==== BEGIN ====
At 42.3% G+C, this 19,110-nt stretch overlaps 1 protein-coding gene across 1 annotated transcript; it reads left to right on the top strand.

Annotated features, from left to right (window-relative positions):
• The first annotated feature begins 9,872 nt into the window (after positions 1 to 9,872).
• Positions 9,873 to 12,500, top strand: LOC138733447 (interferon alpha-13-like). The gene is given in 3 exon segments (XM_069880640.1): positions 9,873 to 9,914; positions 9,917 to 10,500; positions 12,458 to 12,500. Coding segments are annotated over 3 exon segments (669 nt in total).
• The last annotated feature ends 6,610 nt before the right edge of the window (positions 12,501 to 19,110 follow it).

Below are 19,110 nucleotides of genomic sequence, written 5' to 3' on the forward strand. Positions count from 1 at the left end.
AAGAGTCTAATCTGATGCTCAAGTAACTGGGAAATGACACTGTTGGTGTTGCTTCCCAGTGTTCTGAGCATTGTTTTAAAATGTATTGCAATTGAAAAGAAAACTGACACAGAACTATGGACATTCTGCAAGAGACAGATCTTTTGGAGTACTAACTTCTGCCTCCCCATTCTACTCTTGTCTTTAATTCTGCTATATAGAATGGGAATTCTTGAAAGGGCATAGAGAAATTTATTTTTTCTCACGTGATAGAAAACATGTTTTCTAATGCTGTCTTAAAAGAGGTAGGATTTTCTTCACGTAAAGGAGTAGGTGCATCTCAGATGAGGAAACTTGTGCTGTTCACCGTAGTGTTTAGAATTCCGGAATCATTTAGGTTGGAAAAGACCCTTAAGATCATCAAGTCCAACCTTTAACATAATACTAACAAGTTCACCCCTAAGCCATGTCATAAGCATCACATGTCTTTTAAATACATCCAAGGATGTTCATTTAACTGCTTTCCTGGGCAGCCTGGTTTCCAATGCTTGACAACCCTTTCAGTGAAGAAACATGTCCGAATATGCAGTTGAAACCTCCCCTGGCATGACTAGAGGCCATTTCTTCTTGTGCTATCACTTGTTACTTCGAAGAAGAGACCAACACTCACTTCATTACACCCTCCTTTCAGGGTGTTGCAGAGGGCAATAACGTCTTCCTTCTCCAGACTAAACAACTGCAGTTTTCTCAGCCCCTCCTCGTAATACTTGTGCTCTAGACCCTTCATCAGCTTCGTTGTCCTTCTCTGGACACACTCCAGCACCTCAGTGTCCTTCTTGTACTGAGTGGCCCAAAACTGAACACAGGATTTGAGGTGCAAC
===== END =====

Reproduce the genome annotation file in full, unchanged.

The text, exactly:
At 42.3% G+C, this 19,110-nt stretch overlaps 1 protein-coding gene across 1 annotated transcript; it reads left to right on the top strand.

Annotated features, from left to right (window-relative positions):
• The first annotated feature begins 9,872 nt into the window (after positions 1 to 9,872).
• Positions 9,873 to 12,500, top strand: LOC138733447 (interferon alpha-13-like). The gene is given in 3 exon segments (XM_069880640.1): positions 9,873 to 9,914; positions 9,917 to 10,500; positions 12,458 to 12,500. Coding segments are annotated over 3 exon segments (669 nt in total).
• The last annotated feature ends 6,610 nt before the right edge of the window (positions 12,501 to 19,110 follow it).

Below are 19,110 nucleotides of genomic sequence, written 5' to 3' on the forward strand. Positions count from 1 at the left end.
AAGAGTCTAATCTGATGCTCAAGTAACTGGGAAATGACACTGTTGGTGTTGCTTCCCAGTGTTCTGAGCATTGTTTTAAAATGTATTGCAATTGAAAAGAAAACTGACACAGAACTATGGACATTCTGCAAGAGACAGATCTTTTGGAGTACTAACTTCTGCCTCCCCATTCTACTCTTGTCTTTAATTCTGCTATATAGAATGGGAATTCTTGAAAGGGCATAGAGAAATTTATTTTTTCTCACGTGATAGAAAACATGTTTTCTAATGCTGTCTTAAAAGAGGTAGGATTTTCTTCACGTAAAGGAGTAGGTGCATCTCAGATGAGGAAACTTGTGCTGTTCACCGTAGTGTTTAGAATTCCGGAATCATTTAGGTTGGAAAAGACCCTTAAGATCATCAAGTCCAACCTTTAACATAATACTAACAAGTTCACCCCTAAGCCATGTCATAAGCATCACATGTCTTTTAAATACATCCAAGGATGTTCATTTAACTGCTTTCCTGGGCAGCCTGGTTTCCAATGCTTGACAACCCTTTCAGTGAAGAAACATGTCCGAATATGCAGTTGAAACCTCCCCTGGCATGACTAGAGGCCATTTCTTCTTGTGCTATCACTTGTTACTTCGAAGAAGAGACCAACACTCACTTCATTACACCCTCCTTTCAGGGTGTTGCAGAGGGCAATAACGTCTTCCTTCTCCAGACTAAACAACTGCAGTTTTCTCAGCCCCTCCTCGTAATACTTGTGCTCTAGACCCTTCATCAGCTTCGTTGTCCTTCTCTGGACACACTCCAGCACCTCAGTGTCCTTCTTGTACTGAGTGGCCCAAAACTGAACACAGGATTTGAGGTGCAAC